Zero: The Silent Brapper

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What would it be like to ride motorcycles silently through the city or on the backroads? To not have to shift gears or use a clutch? To never have to fill up the tank? This may sound like something from Star Trek, but you too can experience a silent electric motorcycle at your local ZERO Motorcycle Dealership.

My arrival at Two Stroke Coffee House found the guys from Second Gear, our local Zero Motorcycle dealer, rolling out the Zero Motorcycles. They were quickly inundated with questions by the patrons milling around: “How long does the battery last? How much do they weigh? There’s no clutch? No gears?” And the realizations dawned.  No chain maintenance, no oil changes, no wearing of parts, no gas.  Just brakes and tires.  And charging, of course. More than one of us circled back around, “What’s the range again?” We pulled out our phones and quickly calculated all the savings in maintenance and fuel costs.

 

The anticipation built until it was time to ride. The dealer walked us through the controls.  When the key is on, the bike is on.  If you see a red light on your dash, the center stand is down, and when it goes up, the light is green. This means if you roll on the throttle, you are going to go.  There is no start button, no clutch to pull in. Instead there’s an eco mode for commuting and longer rides, and what I call “hooligan mode” (sport mode!).  They recommended everyone start in eco mode to get used to the bike. I hopped on to the Zero SR, the sport bike model of these electric steeds.

 

The sensation of rolling on the throttle and silently moving on two wheels is indescribable.  My thoughts went from “Oh wait, I’m moving” to “I need to move faster!”  With a 32 inch seat height, the bike was on the tall side for me, so it was either ride or stop–no foot paddling. I rolled on towards a stop light, left hand and foot looking for the non-existent clutch and shift lever, leaving me giggling.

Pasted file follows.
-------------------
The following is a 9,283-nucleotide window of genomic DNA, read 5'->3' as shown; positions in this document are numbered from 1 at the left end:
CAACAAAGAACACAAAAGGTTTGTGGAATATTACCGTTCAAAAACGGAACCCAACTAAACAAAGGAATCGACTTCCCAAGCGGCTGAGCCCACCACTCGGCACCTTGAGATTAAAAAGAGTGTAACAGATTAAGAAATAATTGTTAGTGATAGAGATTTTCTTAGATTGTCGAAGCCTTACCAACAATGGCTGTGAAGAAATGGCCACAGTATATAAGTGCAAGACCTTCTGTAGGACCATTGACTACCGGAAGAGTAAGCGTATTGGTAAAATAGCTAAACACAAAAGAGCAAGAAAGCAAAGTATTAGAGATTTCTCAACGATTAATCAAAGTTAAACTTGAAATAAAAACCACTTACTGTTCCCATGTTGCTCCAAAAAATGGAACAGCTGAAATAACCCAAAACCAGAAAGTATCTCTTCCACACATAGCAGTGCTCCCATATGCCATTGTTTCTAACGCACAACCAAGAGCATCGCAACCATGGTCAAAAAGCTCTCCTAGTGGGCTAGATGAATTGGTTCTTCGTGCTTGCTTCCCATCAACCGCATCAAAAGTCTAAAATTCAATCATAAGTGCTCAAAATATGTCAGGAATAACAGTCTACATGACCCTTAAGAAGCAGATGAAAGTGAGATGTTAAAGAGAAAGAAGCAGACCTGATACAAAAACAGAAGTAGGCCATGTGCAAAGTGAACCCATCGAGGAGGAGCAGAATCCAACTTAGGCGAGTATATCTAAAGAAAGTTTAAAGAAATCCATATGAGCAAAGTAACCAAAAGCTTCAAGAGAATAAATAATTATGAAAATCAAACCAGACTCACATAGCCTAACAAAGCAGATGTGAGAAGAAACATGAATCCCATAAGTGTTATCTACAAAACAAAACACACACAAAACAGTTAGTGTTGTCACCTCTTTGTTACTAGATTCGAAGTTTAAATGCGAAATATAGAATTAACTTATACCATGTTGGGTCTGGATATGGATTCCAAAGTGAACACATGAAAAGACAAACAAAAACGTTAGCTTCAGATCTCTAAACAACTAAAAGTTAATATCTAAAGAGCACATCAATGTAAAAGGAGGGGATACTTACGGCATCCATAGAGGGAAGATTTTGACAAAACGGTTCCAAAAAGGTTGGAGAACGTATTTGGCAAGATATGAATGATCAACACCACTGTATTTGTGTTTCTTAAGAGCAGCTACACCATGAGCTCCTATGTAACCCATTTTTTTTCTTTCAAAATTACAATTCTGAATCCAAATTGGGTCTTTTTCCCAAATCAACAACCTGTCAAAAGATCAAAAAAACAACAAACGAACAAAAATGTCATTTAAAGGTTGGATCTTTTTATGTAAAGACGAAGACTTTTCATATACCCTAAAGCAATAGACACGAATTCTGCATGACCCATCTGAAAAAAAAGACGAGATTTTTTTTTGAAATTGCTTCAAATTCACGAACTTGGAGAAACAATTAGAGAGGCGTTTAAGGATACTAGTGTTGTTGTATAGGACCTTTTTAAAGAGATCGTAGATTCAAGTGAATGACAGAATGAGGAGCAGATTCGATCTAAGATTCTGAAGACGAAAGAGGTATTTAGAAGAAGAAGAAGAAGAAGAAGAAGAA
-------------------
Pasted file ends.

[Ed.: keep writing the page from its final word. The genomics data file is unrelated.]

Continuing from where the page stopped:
It was time for sport mode. One of the oddities of a silent bike is that there is no way to tell how fast you are going from your normal cues. Coming from a thumper, my body pretty well knows when we hit 35 mph by the vibrations and the noise, but on a Zero, there’s nothing, leading the rider to twist the throttle more. Sport mode can be accessed at any point, as long as you close the throttle. No need to stop first. So, I closed the throttle, and engaged sport mode.

 

This would be worth exploring, as this coincided with me getting more comfortable on the motorcycle. In sport mode, the bike responded quicker and felt like a horse waiting to gallop. It was probably a good thing I was on a led demo ride, because this bike had some distinct possibilities for speed, stealth, and hooliganism.  

 

The technology for electric motorcycles has come a long way.  If you are at home with your high efficiency charger, your bike will be charged in two to three hours.  You can also charge as you go with a standard 110/220 volt plug in.  The range of the bikes vary based on conditions and riding style.  The longest range is 202 city miles on the Zero S or SR.  When decelerating or braking, the bike uses this to give the batter a little boost with regenerative braking. Travel and maintenance costs drop significantly; they predict a penny a mile for charging, and there is no chain, spark plugs, oil changes, cables, clutch, or air filters to maintain.  

     

Pros

  • Feather light
  • Lots of torquey goodness
  • Nearly maintenance free
  • No fuel bill

Cons

  • Limited Range for longer trips
  • Limited aftermarket support

I’d encourage everyone to test ride one today.  They may not be the next bike you buy, but there are rumors that electric bikes are the bikes of our future.

Enjoy bike reviews? Check out Sara’s review of the WR250!

Another in depth review of Zero Motorcycles by Elektrogirl herself!  Click HERE!

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